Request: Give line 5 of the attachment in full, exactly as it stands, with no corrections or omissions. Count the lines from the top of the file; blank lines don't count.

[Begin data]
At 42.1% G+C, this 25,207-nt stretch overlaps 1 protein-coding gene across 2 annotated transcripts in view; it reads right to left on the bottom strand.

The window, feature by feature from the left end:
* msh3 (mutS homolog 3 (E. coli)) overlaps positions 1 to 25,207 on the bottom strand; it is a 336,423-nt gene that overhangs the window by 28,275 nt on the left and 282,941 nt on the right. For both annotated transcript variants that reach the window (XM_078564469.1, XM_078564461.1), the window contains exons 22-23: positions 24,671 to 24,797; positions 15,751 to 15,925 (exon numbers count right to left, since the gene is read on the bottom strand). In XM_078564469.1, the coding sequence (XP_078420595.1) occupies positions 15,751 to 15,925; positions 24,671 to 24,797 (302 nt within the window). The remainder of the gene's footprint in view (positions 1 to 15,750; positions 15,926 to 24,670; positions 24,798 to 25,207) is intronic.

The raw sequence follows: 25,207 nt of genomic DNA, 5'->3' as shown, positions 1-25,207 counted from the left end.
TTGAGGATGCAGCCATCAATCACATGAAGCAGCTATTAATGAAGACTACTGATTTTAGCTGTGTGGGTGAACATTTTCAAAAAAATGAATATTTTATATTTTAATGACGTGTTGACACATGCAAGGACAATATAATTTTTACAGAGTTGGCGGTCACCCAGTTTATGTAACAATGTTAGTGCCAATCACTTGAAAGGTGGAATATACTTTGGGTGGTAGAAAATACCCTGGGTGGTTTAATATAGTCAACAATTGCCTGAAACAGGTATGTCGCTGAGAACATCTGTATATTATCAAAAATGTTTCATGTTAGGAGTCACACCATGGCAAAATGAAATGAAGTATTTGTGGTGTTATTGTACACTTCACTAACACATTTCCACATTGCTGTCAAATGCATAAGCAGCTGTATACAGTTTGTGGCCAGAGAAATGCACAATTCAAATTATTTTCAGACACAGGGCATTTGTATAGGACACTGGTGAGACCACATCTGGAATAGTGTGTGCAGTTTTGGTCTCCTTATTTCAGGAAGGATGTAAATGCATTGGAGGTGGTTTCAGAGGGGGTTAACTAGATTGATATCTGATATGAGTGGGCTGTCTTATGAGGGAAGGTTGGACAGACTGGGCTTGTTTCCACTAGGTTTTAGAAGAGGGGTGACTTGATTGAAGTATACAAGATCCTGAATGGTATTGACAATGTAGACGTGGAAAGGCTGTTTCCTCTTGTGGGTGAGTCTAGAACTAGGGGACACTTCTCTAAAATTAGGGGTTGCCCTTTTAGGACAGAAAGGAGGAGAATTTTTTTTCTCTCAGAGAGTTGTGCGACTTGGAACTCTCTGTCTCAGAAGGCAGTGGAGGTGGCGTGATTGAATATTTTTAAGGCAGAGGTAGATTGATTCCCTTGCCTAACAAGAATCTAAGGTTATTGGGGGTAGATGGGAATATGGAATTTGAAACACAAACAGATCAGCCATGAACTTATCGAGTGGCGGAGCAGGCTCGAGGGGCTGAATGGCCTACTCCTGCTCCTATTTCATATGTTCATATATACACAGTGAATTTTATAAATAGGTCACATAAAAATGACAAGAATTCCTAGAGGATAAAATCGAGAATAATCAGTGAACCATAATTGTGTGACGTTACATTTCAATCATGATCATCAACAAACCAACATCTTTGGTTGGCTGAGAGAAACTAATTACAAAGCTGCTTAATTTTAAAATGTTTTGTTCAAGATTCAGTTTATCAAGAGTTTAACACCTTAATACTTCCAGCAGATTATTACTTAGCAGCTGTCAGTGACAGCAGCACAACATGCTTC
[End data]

TTGAGGATGCAGCCATCAATCACATGAAGCAGCTATTAATGAAGACTACTGATTTTAGCTGTGTGGGTGAACATTTTCAAAAAAATGAATATTTTATATTTTAATGACGTGTTGACACATGCAAGGACAATATAATTTTTACAGAGTTGGCGGTCACCCAGTTTATGTAACAATGTTAGTGCCAATCACTTGAAAGGTGGAATATACTTTGGGTGGTAGAAAATACCCTGGGTGGTTTAATATAGTCAACAATTGCCTGAAACAGGTATGTCGCTGAGAACATCTGTATATTATCAAAAATGTTTCATGTTAGGAGTCACACCATGGCAAAATGAAATGAAGTATTTGTGGTGTTATTGTACACTTCACTAACACATTTCCACATTGCTGTCAAATGCATAAGCAGCTGTATACAGTTTGTGGCCAGAGAAATGCACAATTCAAATTATTTTCAGACACAGGGCATTTGTATAGGACACTGGTGAGACCACATCTGGAATAGTGTGTGCAGTTTTGGTCTCCTTATTTCAGGAAGGATGTAAATGCATTGGAGGTGGTTTCAGAGGGGGTTAACTAGATTGATATCTGATATGAGTGGGCTGTCTTATGAGGGAAGGTTGGACAGACTGGGCTTGTTTCCACTAGGTTTTAGAAGAGGGGTGACTTGATTGAAGTATACAAGATCCTGAATGGTATTGACAATGTAGACGTGGAAAGGCTGTTTCCTCTTGTGGGTGAGTCTAGAACTAGGGGACACTTCTCTAAAATTAGGGGTTGCCCTTTTAGGACAGAAAGGAGGAGAATTTTTTTTCTCTCAGAGAGTTGTGCGACTTGGAACTCTCTGTCTCAGAAGGCAGTGGAGGTGGCGTGATTGAATATTTTTAAGGCAGAGGTAGATTGATTCCCTTGCCTAACAAGAATCTAAGGTTATTGGGGGTAGATGGGAATATGGAATTTGAAACACAAACAGATCAGCCATGAACTTATCGAGTGGCGGAGCAGGCTCGAGGGGCTGAATGGCCTACTCCTGCTCCTATTTCATATGTTCATATATACACAGTGAATTTTATAAATAGGTCACATAAAAATGACAAGAATTCCTAGAGGATAAAATCGAGAATAATCAGTGAACCATAATTGTGTGACGTTACATTTCAATCATGATCATCAACAAACCAACATCTTTGGTTGGCTGAGAGAAACTAATTACAAAGCTGCTTAATTTTAAAATGTTTTGTTCAAGATTCAGTTTATCAAGAGTTTAACACCTTAATACTTCCAGCAGATTATTACTTAGCAGCTGTCAGTGACAGCAGCACAACATGCTTC